Firstly, the answer to that age-old question of, “How much should we be saving each pay?” Browne says a minimum of 10 percent, more if expenses allow. The best motivation to achieve this? Rather than focusing on an amount to save, ask the question, “What do I want to save for?” and put your efforts towards that goal.
It’s not as daunting as it sounds, if you manage to break it down. Here’s how.
Get conscious of unconscious purchases
Being aware of where your money is going can reveal areas you could be saving. We are all partial to an açaí smoothie, flashy new threads, and a takeaway coffee multiple times a day, but it’s time to rethink how necessary these unconscious purchases are.
Spending $4.50 each work day on coffee makes up over $1,000 a year. That’s a return trip overseas. Being conscious with your finances also means not being lazy: If your intention is to pack lunch and not buy it, then do so. If you have no intention of going to the gym, then cancel or reduce that membership. No shame in being honest!
Get a savings card that’s not linked to your debit card
“Generally, the biggest saboteur to our savings goals are us. That’s because often we behave like kids in a candy store and raid our savings whenever something bright and shiny comes along,” says Browne.
This seems like common sense, yet many of us still rely on manually paying all of our expenses and putting aside savings. Automating income is beneficial not only to pay bills and expenses, but to also put aside for savings.
Browne recommends putting savings into an account not linked to your debit card to avoid giving yourself the power to make those unnecessary purchases.
Compare rates and utilities on the regular
There are a lot of finances we can automate. Though, beforehand, it is important to research these expenses. Chances are we are all paying more for things we don’t need to be, such as when was the last time you researched and compared things like insurance, mortgage interest rates, your phone bill or utilities?
Use websites like iSelect, Compare The Market, or Choice and talk to your friends and peers. After all, talking about our finances shouldn’t be taboo.
Don’t underestimate money apps
With smartphones well and truly glued to our hands, finance apps are a no-brainer. If your bank provider has an app, download it; it is the quickest snapshot of what you have available and how many purchases you are making. There are some great apps to monitor your outgoings, such as TrackMySPEND, TrackMyGOALS, or Money Brilliant.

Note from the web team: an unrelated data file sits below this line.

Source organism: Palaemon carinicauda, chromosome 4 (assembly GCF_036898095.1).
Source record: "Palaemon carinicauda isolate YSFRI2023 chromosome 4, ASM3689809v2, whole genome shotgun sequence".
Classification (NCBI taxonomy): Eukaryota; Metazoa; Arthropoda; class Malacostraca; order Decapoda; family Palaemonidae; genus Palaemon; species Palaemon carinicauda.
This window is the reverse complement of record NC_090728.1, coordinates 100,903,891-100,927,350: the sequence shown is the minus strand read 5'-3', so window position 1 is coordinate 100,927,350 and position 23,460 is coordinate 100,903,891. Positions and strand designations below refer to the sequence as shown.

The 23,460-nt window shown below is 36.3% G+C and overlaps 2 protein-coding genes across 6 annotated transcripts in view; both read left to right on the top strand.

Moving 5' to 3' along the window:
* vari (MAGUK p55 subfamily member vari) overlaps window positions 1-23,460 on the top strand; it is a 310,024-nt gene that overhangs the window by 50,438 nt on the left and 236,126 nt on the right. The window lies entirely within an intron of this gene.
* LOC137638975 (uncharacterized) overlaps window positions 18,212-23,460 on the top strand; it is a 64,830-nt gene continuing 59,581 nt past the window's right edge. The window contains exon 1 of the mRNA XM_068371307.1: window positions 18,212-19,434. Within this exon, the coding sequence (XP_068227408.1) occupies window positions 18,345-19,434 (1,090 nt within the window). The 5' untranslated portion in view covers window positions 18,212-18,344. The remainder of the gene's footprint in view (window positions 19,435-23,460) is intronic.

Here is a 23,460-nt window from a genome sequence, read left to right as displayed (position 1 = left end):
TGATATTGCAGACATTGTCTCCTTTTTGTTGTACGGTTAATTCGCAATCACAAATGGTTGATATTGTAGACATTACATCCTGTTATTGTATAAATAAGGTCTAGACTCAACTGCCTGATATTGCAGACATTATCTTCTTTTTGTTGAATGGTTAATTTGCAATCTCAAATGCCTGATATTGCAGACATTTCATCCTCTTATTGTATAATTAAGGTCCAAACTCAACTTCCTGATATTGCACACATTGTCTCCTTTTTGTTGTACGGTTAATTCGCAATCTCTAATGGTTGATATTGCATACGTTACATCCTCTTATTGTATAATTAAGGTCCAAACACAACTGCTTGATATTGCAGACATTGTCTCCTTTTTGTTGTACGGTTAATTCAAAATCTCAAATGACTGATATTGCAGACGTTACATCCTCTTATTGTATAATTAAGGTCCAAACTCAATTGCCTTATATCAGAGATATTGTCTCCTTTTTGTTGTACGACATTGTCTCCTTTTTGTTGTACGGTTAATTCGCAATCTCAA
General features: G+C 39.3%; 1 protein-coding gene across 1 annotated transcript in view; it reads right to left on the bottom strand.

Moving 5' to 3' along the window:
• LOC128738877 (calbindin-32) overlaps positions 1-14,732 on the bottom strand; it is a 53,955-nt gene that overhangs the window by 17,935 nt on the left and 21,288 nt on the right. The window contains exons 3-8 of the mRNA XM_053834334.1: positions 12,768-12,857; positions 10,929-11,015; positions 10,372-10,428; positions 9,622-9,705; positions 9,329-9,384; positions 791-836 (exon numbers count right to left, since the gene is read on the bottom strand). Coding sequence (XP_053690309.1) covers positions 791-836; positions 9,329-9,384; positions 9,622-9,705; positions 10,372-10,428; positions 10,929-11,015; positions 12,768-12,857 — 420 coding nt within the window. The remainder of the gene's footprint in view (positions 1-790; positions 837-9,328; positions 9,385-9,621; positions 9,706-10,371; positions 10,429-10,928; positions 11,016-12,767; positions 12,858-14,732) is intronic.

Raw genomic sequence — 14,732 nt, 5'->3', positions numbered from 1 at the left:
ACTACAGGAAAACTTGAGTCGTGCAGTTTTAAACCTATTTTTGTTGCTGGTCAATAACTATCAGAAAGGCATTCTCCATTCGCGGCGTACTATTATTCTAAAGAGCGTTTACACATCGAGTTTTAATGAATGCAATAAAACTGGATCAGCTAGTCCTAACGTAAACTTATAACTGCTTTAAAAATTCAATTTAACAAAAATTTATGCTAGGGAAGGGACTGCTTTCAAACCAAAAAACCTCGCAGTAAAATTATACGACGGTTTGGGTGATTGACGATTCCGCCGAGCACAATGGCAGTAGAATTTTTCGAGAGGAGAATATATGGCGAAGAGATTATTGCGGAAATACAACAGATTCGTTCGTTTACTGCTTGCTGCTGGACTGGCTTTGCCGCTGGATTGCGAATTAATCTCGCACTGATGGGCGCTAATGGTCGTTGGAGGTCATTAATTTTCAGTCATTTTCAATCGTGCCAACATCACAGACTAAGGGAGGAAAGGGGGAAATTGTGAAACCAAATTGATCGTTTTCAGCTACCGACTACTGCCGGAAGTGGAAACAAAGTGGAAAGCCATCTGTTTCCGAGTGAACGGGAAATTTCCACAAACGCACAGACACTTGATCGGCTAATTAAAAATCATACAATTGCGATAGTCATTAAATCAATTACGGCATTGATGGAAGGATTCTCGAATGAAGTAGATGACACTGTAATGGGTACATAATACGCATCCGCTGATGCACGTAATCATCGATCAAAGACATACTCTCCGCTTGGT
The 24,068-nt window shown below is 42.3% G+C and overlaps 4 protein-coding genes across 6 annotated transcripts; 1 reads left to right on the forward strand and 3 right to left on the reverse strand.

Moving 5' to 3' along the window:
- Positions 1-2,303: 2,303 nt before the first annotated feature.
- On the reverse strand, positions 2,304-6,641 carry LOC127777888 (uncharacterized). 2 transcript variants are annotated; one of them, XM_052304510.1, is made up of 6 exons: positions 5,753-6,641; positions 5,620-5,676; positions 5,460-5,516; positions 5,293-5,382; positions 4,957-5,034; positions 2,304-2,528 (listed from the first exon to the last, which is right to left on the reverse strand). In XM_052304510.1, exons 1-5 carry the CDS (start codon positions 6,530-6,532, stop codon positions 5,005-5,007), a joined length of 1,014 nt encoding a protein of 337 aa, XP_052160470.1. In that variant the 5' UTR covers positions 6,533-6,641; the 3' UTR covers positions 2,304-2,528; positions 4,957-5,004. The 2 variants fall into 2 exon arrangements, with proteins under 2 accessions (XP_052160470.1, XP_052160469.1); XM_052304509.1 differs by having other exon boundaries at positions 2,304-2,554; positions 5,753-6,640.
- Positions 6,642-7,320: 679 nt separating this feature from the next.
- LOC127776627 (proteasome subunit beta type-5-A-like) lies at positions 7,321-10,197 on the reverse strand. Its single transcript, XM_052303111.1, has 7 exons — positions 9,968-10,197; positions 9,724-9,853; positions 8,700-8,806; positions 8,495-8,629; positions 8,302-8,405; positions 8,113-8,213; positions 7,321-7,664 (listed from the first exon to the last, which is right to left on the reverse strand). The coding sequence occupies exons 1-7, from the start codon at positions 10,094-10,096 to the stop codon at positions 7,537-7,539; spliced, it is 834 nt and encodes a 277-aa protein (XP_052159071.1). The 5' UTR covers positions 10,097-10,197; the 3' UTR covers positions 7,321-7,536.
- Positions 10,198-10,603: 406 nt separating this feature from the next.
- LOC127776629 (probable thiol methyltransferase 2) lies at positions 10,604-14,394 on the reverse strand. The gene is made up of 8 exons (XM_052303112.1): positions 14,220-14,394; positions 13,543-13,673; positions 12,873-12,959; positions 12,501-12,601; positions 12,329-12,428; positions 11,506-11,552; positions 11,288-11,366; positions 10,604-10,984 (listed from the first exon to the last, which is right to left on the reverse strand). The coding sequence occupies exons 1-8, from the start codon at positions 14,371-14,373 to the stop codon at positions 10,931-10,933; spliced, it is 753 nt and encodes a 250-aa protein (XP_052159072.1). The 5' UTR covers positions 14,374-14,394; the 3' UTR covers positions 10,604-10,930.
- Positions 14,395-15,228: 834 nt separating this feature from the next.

Splitwise is a free app to track shared bills and expenses; great if you live with others and want to ensure everyone pays their share and are paid back any IOUs. Acorns automatically invests your spare change from everyday purchases to investment in the stock market.
Abandon the budget altogether and try this seven-step process
“The biggest mistake most people make with budgeting is to budget,” says Brown. “That’s because when we complete a budget, we generally include all the many things we might, maybe, one day spend our money on and—no surprise!—quickly realize there’s very little money left over.”
Instead, Browne advises a seven-step process:
- Figure out your money values and your relationship with money.
- Figure out what you want to work towards, whether that be firm financial goals or inspiration.
- Figure out how much you need for Step 1 and when you need it by.
- Break Step 2 into a weekly, fortnightly or monthly amount, e.g. $10,000/26 = $384.62 per fortnight saved.
- Work out your fixed expenses, such as your rent/mortgage, loan repayments, school fees, insurance, utilities. Break them up into a weekly, fortnightly or monthly amount as per Step 4. For example, if this is an annual amount of $50,000, then $50000/26 = $1923.08 per month.
- Deduct Steps 4 and 5 from your regular income. That’s how much you have left to spend.
- If 6 isn’t enough to live on, then you need to figure out how to earn more money, reduce some of your fixed expenses, or decide if your savings goal is worth it and then automate the whole lot.
Melissa Browne’s new book, Unf*ck your Finances, will be available in January 2018.